Last Friday the USDA and big business lost, and activism won. The saga of how the USDA was forced to drop its proposed business-friendly regulations that would have allowed all manner of ugliness—toxic sludge fertilizer, irradiation, altered genes, and much more—into foods labeled organic (see “Organic Engineering,” Mother Jones May/June 1998) is a phenomenal story. The USDA received some 200,000 letters, faxes, and e-mails from outraged consumers on an issue that was utterly invisible five months ago.
It’s hardly a definitive victory in the struggle to clearly label the food we buy and eat. The same regulators will be drawing up the next batch of proposed regulations “from scratch,” probably hoping to “scratch” public input next time. Continued vigilance and pressure will be needed. But those 200,000 responses, by far the largest number USDA has ever received on any proposed rule, came “from scratch,” too, in a movement that mushroomed— organically, no less—in mere months. It should give heart to any citizen concerned that the accelerating grip of big business on public policy is unstoppable. How it happened holds important lessons for all such grassroots struggles. Here are a few:
The issue hit home. People may not care what happens in Kosovo or East Timor, but everyone puts food in their bodies, and even in late capitalism, many of us care what’s in that food. This was not an abstract issue. The impact was direct enough to motivate many people who rarely do so to act.
The issue was non-ideological. Truth in labeling food cannot be said to be a Republican or Democratic, left or right issue. People couldn’t pigeonhole; they needed to make up their own minds. Many did.
People are tired of being lied to and insulted. Advertising is, by definition, lies. Everyone knows it. For once, they could talk back.
Protesters included business allies. The “legitimate” organic food industries—the ones whose livelihoods and profits were threatened as giant agribusiness set its sights on market share—chimed in. Even before consumer campaigns got moving, many businesses and co-ops took the initiative, not only to take action, but to encourage their customers to do the same.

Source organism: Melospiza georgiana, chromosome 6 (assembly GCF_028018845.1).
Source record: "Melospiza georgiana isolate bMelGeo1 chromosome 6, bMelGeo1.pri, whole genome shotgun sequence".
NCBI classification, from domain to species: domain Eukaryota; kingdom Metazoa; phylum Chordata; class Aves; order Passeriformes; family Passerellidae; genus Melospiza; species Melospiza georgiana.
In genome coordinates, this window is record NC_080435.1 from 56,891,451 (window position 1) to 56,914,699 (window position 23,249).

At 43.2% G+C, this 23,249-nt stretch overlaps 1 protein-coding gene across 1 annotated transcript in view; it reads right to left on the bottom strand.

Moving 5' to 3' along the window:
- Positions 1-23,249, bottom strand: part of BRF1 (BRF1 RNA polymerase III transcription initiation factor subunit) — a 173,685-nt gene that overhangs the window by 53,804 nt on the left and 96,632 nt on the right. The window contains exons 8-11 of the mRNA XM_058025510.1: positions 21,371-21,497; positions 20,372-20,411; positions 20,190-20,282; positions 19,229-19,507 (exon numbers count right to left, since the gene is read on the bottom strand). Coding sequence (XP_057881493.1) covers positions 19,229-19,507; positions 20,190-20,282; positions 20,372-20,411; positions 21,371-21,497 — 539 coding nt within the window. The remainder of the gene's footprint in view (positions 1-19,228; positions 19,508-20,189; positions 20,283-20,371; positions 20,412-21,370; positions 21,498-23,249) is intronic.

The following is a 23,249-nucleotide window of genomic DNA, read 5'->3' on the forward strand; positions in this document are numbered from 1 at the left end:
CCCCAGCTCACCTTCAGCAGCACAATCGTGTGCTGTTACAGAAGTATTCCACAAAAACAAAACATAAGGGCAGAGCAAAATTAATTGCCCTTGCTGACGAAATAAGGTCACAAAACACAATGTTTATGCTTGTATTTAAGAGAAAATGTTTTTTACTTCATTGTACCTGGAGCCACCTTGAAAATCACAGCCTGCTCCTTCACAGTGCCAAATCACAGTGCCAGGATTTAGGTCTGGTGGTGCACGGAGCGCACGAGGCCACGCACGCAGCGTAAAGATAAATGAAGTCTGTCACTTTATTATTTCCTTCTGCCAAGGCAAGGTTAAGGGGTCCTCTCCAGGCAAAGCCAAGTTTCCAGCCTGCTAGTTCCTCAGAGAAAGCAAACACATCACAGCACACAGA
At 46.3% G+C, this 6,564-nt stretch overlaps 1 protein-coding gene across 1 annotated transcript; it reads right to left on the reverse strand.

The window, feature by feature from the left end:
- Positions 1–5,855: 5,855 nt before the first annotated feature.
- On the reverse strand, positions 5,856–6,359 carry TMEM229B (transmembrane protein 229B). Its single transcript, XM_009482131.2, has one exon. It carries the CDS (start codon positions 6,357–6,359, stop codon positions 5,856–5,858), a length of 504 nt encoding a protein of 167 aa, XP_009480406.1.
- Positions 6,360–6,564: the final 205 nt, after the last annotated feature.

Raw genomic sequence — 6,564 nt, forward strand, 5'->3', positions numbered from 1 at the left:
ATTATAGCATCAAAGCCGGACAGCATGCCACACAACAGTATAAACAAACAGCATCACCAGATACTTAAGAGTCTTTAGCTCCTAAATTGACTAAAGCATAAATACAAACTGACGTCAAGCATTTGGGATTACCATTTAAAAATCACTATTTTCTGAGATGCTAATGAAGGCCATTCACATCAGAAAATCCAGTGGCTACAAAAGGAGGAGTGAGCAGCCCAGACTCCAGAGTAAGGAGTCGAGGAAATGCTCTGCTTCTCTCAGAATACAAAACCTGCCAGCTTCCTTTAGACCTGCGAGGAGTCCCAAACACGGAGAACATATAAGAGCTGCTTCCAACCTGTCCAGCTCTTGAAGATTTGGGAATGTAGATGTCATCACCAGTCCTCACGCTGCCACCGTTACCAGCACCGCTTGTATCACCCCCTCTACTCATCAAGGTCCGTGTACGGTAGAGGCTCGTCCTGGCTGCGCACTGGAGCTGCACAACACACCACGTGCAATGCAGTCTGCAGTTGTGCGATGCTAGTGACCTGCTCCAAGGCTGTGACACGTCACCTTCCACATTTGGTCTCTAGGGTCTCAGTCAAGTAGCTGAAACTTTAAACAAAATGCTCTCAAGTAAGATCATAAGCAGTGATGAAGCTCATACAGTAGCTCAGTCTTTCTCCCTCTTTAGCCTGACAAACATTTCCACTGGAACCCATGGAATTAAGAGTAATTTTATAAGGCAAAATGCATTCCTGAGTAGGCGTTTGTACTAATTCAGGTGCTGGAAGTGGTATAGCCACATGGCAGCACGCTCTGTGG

Everything’s faster now. The Internet has done for grassroots organizers what NAFTA and the WTO have done for corporations. Even five years ago, it is inconceivable that such a response could have been marshalled in a matter of months. For spreading resources—such as the proposed standards themselves—and word of mouth, the Web and the Internet, while still elitist, are now invaluable for rapid organizing.
Nothing’s solved yet. Those regulations still need to be drafted. The movement that rose up to thwart USDA and Monsanto et al. could also use a positive agenda—not just better proposed regulations, but community support of organic farming: for example, public money to help all-organic markets, neighborhood pea patches in urban areas, and community-supported agriculture (CSA) to keep family farmers on the land.
Finally, freedom of speech counts. Of course, this should include the right to mention if a product is free of, say, bovine growth hormone or irradiation. But another kind of free speech is threatened, too. Even as astonishing anti-corporate victories like organic food standards and last year’s mobilization around fast track show the organizing potential of the Internet, efforts to commerialize and restrict this new medium are well underway by both corporations and governments. Access to the Net must be widened, and barriers to free speech on the Net dropped. Otherwise, what is rapidly becoming the most essential means of free public exchange of information in a democracy may be lost as soon as we get it.